Beanie did most of her growing before 5 months old. Then she very slowly grew upwards until she’d reached 16 inches at around 8 months. Between 8 and 10 months she muscled up a little, but only put on half a pound in weight. In the last three weeks she’s put on 1.5 lbs and her build has changed quite significantly. It’s not fat gain – there have been days when her ribs have started to show at times as she’s actually lost fat in order to build lean mass. She’s eaten an unbelievable volume of food. It just seems that her body has suddenly decided to mature virtually overnight. Her rib cage has expanded and her whole frame is suddenly more solid.
Now it stands to reason that with this very sudden maturity there will be a plateau or even decline in her physical performance whilst her nervous system catches up with her new body. And we have indeed noticed that there has been a leveling and perhaps even a little dip in her physical performance that coincides with the recent growth spurt. Whereas her endurance and speed improved consistently between the ages of 6 and 10 months there has been a definite leveling in the past three weeks and perhaps even a backward slide.
It could well be that his is just natural development – she’s certainly developed as predicted by her vet (albeit more suddenly). But we have little alarm bells ringing simply because the growth spurt and dip in physical performance coincided with a switch to a raw food diet. There is so little scientific research into raw diets so we’re embarking upon this dietary change with more than a little trepidation.
We made the switch primarily because we felt it might help her allergies. We received a lot of dire warnings about the danger of feeding a home prepared diet so we’ve researched it very carefully. And the more we read the more unhappy we are about feeding her kibble. We aren’t yet certain that raw is the way to go though.
OK. The most significant difference in a raw vs kibble diet is that on a kibble diet a dog gets most of it’s energy from carbohydrate. Most kibbles are fairly low protein and low fat. But they’re full of grains or other carbohydrates. I’ve yet to find a study that concludes that carbohydrates are necessary for dogs. I’ve found some studies that claim they are harmful, and I’ve found studies that have proven that working dogs, sled dogs etc do better when they get their energy from fat rather than carbohydrate. Those studies imply that the same would be true of dogs that perform anaerobic activities. Yet I haven’t found a single commercial dog food that doesn’t have quite a substantial percentage of carbs. The (often fanatical) raw feeders claim that the pet food manufacturers only use carbs because they’re cheap. The pet food manufactures and very many vets claim that the only safe way to feed your dog is on a complete commercial diet because it’s vital to get the nutritional balance perfect – only they have the resources to have their diets laboratory tested for balance. Anti-kibble feeders claim that the vets advice can’t be trusted because they get their nutritional training from pet food manufacturers…and they get commission for selling their food. So who to trust?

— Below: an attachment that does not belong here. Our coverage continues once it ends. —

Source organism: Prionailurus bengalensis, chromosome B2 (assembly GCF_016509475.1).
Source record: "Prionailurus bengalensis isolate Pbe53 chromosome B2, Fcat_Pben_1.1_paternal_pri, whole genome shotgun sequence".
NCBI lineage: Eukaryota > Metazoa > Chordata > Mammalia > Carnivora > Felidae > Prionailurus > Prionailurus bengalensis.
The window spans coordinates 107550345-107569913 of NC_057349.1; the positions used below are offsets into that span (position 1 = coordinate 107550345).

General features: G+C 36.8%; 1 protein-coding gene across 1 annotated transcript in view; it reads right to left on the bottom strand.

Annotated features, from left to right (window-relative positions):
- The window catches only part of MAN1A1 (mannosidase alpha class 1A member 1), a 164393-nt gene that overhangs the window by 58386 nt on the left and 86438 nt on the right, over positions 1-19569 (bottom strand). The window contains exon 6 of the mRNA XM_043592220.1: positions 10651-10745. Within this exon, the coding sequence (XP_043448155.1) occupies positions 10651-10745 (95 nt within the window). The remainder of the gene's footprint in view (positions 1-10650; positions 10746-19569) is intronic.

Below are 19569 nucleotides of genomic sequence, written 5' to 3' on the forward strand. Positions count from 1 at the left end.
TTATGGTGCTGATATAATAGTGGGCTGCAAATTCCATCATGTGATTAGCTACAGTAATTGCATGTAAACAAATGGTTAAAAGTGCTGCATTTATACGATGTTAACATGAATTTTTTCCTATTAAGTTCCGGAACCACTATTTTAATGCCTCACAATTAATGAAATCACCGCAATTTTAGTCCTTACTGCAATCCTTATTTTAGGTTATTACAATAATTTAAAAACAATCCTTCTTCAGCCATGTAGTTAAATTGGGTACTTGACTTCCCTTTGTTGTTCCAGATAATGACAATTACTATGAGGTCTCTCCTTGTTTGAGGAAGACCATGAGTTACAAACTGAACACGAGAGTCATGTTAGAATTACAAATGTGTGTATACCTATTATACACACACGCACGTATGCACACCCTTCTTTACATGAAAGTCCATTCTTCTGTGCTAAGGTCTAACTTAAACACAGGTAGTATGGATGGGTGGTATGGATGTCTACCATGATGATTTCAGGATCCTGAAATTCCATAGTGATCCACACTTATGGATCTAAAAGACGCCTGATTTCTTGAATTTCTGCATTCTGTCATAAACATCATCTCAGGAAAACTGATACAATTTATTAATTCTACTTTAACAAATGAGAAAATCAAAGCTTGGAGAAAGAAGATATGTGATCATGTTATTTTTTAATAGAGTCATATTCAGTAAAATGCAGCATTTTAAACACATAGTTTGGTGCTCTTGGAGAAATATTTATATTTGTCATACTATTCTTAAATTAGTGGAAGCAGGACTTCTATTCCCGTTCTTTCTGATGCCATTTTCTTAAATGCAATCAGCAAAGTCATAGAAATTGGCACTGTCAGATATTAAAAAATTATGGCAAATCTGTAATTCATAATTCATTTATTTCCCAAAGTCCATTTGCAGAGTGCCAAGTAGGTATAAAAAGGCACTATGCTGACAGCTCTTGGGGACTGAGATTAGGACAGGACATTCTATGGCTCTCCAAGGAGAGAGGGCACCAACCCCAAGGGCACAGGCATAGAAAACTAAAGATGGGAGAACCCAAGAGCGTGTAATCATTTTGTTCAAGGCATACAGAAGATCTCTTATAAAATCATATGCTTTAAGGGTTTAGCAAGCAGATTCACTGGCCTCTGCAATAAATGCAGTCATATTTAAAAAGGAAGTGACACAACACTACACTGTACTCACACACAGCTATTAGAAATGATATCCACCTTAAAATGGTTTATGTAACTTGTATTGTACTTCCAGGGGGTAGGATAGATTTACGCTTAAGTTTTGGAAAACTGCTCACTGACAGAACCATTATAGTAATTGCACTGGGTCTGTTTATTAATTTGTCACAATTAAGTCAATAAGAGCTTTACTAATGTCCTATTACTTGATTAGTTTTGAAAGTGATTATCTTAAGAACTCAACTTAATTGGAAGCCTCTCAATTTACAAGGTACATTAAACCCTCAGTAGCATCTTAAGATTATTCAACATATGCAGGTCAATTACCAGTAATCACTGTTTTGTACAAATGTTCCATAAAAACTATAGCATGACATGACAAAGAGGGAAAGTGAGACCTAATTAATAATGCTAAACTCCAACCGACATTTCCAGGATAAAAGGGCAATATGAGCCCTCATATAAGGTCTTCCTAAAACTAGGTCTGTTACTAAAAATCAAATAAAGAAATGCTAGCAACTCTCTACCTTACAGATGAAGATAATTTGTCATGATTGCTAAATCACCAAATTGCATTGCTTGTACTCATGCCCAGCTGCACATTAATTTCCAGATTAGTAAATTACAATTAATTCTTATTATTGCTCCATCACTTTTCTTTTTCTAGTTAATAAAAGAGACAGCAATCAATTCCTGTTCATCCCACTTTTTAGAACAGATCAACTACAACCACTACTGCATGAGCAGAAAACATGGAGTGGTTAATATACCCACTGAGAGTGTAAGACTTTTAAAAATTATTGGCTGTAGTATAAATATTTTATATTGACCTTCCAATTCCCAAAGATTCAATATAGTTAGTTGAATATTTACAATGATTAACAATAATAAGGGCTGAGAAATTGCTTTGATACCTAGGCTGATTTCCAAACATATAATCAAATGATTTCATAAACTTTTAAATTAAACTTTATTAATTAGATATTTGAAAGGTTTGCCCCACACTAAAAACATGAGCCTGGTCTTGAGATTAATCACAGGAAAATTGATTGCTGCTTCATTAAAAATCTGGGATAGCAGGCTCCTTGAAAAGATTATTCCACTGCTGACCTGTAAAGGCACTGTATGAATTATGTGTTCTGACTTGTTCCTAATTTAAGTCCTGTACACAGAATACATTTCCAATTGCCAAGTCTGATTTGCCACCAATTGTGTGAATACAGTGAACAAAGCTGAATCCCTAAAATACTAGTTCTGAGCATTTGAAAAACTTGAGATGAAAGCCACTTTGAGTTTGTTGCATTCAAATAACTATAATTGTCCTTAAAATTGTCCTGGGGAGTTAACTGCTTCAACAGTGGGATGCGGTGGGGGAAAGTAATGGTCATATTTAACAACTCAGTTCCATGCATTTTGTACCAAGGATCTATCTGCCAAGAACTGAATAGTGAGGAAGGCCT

Now common sense tells me that if young mothers can be sent home with new born babies and trusted to raise healthy adults without a nutritionally balanced, scientifically tested, complete food, then we can learn to do the same for our dog once we’ve learned the basic rules of dog nutrition.
Common sense also tells me that if experts advise humans to eat as wide a range of foods as possible to ensure we get all the right nutrients in our diets then it can’t be good to feed a dog for life on a dried product that contains just a handful of ingredients. In humans experts tell us that they don’t yet know all of the nutrients that we need so the stress the importance of diversity in our diets to increase our chances of a balanced nutrient intake. In humans experts tell us that getting nutrients in artifical form (additives, vitamin pills and powders) doesn’t work. We need to eat foods that contain these nutrients. So why is it different for dogs?
So we’re cautiously moving forwards with the raw. Our vet tells us that all the raw fed dogs that she sees are doing well – although she cautioned us about the fanaticism of many raw feeders.
Anyway, we’ve evaluated Beanie’s diet in light of her recent slow down (which as I’ve said, is quite possible a perfectly normal reaction to a sudden growth spurt). It’s occurred to us that the fat content is far too low given that she no longer has carbs. When choosing meat for her I applied the same rules as I’d apply to us – lean cuts only, skinless chicken breasts and so on. So we’re increasing the fat content of her diet by ensuring that all poultry has the skin on and that we get cheaper, more fatty cuts of meat.
The other big, scary step is we’re going to cut out her kibble entirely – just for a one month trial. (Up until now we’ve been hedging our bets and feeding her raw in the mornings and kibble at night). It occurred to us that it’s probably not good to be forcing her body to get energy from carbohydrates for one half of the day and from fat (or worse still protein) the other half.
We’ll keep you posted! (And of course, if there are any experts on dog nutrition out there we’d love to hear from you).